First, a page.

An Italian-American who immigrated to the U.S. when she was twelve recently returned from visiting long-time friends in Rome, Milan, Parma, and Bologna. “They don’t remarry,” she said, “because they don’t divorce. They find ‘un companio’ and have children together.”
Though Catholic observance in Italy strikes me as far more relaxed that it is in the U.S., I’m probably seeing only the surface. With the Pope residing in the capitol city (though the Vatican is a realm apart from the modern Italian state), it’s hard to avoid Catholic strictures against divorce.
Companion from the Latin, means “with bread,” pane being bread in modern Italian too. We want some living creature sitting down with us, in that quasi religious way, to break bread, to eat together. Stretching all the way back into Christian/Catholic ritual, the bread and wine of Christ’s “last supper” was transformed into taking belief and practice into our bodies, embodying a companionship of the heart.
In my mother’s last fifteen years, eating at one end of her long dining room table, in her huge house in Charleston, she didn’t exactly break bread with her dog Cindy. But Cindy sat on the floor beside her chair, raising soulful, entreating eyes, reminding my mother that another life depended on hers, urging her to share.
Over the last nine months or so, I’ve felt compelled to do the same. First it was the grim spectacle of financial collapse; then even more powerfully, the oil disaster in the Gulf with its filthy coating of pelicans (a symbol of Christian giving–more in a moment). With marshes, seabirds, and dolphins begrimed, I couldn’t escape the disgusting slick of our inability to take care, use caution, reduce consumption.
It’s been a while that I’ve known about the Christian association of the pelican with the Saviour’s care. The first hint came from a stained glass window in Florence’s Episcopal church, which showed a pelican plucking its breast feathers to line a nest. This image is extended in Christian iconography to link Christ with the pelican feeding its young with its own blood. St. Thomas Acquinas’ hymn “Adoro Te,” calls out to the Savior as the “Pelican of Mercy,” as does Hamlet in Shakespeare’s play, who promises to “repast” his friend like a “kind, life-rending pelican.”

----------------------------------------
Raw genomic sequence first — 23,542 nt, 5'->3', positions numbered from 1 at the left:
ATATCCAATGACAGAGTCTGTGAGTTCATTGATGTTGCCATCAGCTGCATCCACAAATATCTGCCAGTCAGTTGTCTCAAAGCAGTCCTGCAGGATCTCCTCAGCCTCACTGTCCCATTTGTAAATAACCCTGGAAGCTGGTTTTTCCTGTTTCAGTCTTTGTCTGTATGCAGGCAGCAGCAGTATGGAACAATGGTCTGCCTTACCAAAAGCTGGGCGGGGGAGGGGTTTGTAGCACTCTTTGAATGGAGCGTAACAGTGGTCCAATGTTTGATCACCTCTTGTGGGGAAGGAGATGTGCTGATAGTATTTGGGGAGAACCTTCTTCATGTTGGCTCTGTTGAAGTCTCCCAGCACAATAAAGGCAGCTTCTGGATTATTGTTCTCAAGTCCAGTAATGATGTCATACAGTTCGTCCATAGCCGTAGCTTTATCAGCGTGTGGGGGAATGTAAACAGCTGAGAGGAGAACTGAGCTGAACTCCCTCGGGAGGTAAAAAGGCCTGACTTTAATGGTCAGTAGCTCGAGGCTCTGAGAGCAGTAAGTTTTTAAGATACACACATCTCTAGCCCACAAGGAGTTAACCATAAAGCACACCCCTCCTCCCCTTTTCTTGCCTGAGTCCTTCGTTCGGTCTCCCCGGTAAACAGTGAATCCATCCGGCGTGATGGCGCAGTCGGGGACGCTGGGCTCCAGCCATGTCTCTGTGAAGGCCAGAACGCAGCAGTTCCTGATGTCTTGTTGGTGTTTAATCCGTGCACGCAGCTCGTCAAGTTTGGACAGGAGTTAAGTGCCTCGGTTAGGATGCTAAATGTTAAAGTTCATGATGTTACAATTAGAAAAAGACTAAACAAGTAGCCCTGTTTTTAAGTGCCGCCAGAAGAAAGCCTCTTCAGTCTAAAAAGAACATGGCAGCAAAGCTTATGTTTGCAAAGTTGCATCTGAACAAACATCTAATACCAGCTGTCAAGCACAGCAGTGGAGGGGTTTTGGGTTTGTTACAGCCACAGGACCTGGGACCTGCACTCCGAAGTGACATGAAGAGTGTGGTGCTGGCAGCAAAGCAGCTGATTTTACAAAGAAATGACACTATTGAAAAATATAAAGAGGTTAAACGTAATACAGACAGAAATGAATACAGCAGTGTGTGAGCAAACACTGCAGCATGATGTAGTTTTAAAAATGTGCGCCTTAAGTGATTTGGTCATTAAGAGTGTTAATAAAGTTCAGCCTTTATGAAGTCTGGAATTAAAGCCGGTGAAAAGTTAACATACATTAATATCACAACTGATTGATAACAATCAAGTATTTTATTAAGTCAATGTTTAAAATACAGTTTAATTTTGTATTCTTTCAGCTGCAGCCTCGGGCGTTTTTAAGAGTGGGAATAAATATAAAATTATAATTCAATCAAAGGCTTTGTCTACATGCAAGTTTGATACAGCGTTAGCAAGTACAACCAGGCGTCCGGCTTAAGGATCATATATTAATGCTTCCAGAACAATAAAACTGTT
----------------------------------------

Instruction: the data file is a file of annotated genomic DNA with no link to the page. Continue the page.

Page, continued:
To me, who am neither Catholic (though a few generations removed) nor a regularly practicing Protestant, the pelican represents a different kind of companionship. It calls up from my childhood the sea smells, beach sounds, and wide wide water of early memory.
Very few of us have infinite resources. Lately I’ve had to cut back drastically on my donations to human and nature-helping organizations. The financial downturn has sent graduate students from my door; I simply don’t have as much work as before. Though I won’t starve, or even have to sell my car, I won’t have as much disposable income as last year. What a nasty word “disposable” which suggests much about the throw-away culture I detest. Let’s say, I simply can’t give as much.
I’m thinking of volunteering in exchange. Governor Mark Dayton has my support in many ways, recently for recommending that every able-bodied Minnesotan donate one afternoon a week to helping organizations. A while ago my daughter lured me to the Wildlife Rehab Center on north Dale. She fed injured birds, cleaned cages. Her favorites were a few trumpeter swans who’d ingested lead pellets and were being treated to leach the lead from their systems and build up their stamina. These are huge birds; wing-spans seven feet. Though I’d written about them (Minnesota Monthly) years before when the DNR first brought eggs from Canada to reintroduce the bird, I simply couldn’t approach the birds at the Rehab Center. My heart pounded. I was afraid. Ditto with cardinals and mourning doves.
I think I’ll stick with people. I’ll join a local organization working on transitioning as a neighborhood, as a species from heavy carbon use to less damaging ways of making light and staying warm. My favorite notion, proposed by some solar engineers last summer as we sat on my porch: to gather families who share an alley; put up a joint solar collector in the alley and let the families all benefit. I’ve seem some of these solar collectors in the hinterlands. They’re big disks. Not ugly or even ungainly, but they do need space than a narrow city lot can provide.
Companions in hope and effort. Just as we humans need our own kind around our tables; we also need each other for joint efforts of change. It sounds grand. I know it will be hard work. I hope I’m ready.